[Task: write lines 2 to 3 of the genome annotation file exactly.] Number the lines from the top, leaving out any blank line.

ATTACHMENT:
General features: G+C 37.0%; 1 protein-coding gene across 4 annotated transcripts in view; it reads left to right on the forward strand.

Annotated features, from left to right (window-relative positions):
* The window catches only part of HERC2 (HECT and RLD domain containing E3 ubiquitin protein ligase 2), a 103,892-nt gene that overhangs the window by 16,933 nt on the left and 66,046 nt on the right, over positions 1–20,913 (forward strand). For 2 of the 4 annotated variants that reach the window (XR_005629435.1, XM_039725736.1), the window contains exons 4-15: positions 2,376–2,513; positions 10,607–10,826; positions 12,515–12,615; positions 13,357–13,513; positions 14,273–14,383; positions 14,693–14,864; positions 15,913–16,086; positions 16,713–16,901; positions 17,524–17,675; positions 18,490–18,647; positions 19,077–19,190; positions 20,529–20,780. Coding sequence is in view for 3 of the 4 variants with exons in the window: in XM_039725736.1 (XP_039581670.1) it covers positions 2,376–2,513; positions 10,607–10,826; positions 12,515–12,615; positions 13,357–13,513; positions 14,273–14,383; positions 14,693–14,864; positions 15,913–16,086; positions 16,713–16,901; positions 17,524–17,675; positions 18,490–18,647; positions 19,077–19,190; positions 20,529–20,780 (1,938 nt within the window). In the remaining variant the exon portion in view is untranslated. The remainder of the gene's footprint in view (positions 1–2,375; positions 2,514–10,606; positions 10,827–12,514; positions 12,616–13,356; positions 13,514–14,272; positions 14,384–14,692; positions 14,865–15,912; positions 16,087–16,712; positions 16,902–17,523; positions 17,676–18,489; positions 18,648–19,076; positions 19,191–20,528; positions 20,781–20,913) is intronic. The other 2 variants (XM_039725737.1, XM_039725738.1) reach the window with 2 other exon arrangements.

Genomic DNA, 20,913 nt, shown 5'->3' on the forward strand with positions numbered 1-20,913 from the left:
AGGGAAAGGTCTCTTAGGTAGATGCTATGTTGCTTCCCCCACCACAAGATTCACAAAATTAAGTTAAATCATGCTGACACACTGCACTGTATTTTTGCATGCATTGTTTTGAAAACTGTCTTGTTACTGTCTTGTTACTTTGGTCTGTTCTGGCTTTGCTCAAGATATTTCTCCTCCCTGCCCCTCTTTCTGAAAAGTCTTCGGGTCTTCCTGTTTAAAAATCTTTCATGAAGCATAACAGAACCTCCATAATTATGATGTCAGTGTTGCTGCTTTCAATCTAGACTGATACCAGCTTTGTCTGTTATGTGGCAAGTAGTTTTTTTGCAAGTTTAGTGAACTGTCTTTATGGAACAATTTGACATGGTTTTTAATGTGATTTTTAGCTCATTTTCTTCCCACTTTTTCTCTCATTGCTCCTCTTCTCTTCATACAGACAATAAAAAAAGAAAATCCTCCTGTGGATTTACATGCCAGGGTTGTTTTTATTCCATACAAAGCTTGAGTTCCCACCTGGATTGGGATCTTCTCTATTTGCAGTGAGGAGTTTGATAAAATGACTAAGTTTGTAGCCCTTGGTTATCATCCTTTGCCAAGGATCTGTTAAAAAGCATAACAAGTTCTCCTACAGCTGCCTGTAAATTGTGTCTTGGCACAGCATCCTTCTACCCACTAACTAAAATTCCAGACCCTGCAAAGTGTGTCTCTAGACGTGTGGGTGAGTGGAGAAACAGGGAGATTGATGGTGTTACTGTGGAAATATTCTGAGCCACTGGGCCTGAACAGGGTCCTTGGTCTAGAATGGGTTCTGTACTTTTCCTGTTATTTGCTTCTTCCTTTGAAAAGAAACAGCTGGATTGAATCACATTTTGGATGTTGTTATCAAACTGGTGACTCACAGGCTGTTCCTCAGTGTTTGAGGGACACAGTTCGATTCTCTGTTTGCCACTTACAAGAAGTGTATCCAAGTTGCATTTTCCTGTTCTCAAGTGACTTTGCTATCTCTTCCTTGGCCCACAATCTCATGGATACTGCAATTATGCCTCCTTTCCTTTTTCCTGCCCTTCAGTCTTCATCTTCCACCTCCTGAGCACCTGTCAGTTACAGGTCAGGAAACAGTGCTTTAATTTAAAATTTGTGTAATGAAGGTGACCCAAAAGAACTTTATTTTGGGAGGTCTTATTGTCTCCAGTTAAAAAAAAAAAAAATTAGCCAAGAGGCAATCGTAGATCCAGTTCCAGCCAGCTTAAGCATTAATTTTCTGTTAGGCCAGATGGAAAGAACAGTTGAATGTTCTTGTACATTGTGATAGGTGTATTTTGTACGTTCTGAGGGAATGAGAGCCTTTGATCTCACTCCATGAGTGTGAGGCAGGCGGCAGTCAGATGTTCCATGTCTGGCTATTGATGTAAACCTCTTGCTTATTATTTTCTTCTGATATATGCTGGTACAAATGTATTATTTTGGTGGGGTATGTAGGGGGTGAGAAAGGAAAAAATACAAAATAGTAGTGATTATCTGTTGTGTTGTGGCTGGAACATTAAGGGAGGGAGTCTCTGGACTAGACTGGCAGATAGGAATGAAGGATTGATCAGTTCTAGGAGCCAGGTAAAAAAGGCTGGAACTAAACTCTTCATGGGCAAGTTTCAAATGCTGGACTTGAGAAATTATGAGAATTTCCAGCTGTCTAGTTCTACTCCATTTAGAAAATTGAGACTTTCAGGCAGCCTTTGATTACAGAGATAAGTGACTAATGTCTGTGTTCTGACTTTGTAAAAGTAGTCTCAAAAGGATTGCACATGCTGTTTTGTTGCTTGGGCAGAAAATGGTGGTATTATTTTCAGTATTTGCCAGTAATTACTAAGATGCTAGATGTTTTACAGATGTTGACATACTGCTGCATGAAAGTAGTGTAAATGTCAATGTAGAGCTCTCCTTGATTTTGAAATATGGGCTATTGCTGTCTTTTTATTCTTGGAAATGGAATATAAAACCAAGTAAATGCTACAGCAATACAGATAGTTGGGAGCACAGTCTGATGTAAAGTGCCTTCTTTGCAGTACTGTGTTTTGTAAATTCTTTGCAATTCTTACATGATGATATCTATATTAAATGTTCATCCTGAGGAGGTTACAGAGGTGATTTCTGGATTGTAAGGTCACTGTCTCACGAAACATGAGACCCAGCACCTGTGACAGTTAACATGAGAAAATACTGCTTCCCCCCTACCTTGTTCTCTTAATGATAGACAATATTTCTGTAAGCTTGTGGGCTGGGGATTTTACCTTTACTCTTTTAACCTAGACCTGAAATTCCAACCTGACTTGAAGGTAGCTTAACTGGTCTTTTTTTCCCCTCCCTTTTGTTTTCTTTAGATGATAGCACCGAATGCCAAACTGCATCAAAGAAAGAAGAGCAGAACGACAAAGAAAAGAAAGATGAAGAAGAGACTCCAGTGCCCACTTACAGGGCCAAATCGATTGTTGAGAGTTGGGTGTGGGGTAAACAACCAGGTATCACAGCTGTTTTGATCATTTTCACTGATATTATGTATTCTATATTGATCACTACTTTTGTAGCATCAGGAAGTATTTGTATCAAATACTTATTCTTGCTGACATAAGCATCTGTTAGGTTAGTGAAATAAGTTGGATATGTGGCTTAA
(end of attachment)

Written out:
Annotated features, from left to right (window-relative positions):
* The window catches only part of HERC2 (HECT and RLD domain containing E3 ubiquitin protein ligase 2), a 103,892-nt gene that overhangs the window by 16,933 nt on the left and 66,046 nt on the right, over positions 1–20,913 (forward strand). For 2 of the 4 annotated variants that reach the window (XR_005629435.1, XM_039725736.1), the window contains exons 4-15: positions 2,376–2,513; positions 10,607–10,826; positions 12,515–12,615; positions 13,357–13,513; positions 14,273–14,383; positions 14,693–14,864; positions 15,913–16,086; positions 16,713–16,901; positions 17,524–17,675; positions 18,490–18,647; positions 19,077–19,190; positions 20,529–20,780. Coding sequence is in view for 3 of the 4 variants with exons in the window: in XM_039725736.1 (XP_039581670.1) it covers positions 2,376–2,513; positions 10,607–10,826; positions 12,515–12,615; positions 13,357–13,513; positions 14,273–14,383; positions 14,693–14,864; positions 15,913–16,086; positions 16,713–16,901; positions 17,524–17,675; positions 18,490–18,647; positions 19,077–19,190; positions 20,529–20,780 (1,938 nt within the window). In the remaining variant the exon portion in view is untranslated. The remainder of the gene's footprint in view (positions 1–2,375; positions 2,514–10,606; positions 10,827–12,514; positions 12,616–13,356; positions 13,514–14,272; positions 14,384–14,692; positions 14,865–15,912; positions 16,087–16,712; positions 16,902–17,523; positions 17,676–18,489; positions 18,648–19,076; positions 19,191–20,528; positions 20,781–20,913) is intronic. The other 2 variants (XM_039725737.1, XM_039725738.1) reach the window with 2 other exon arrangements.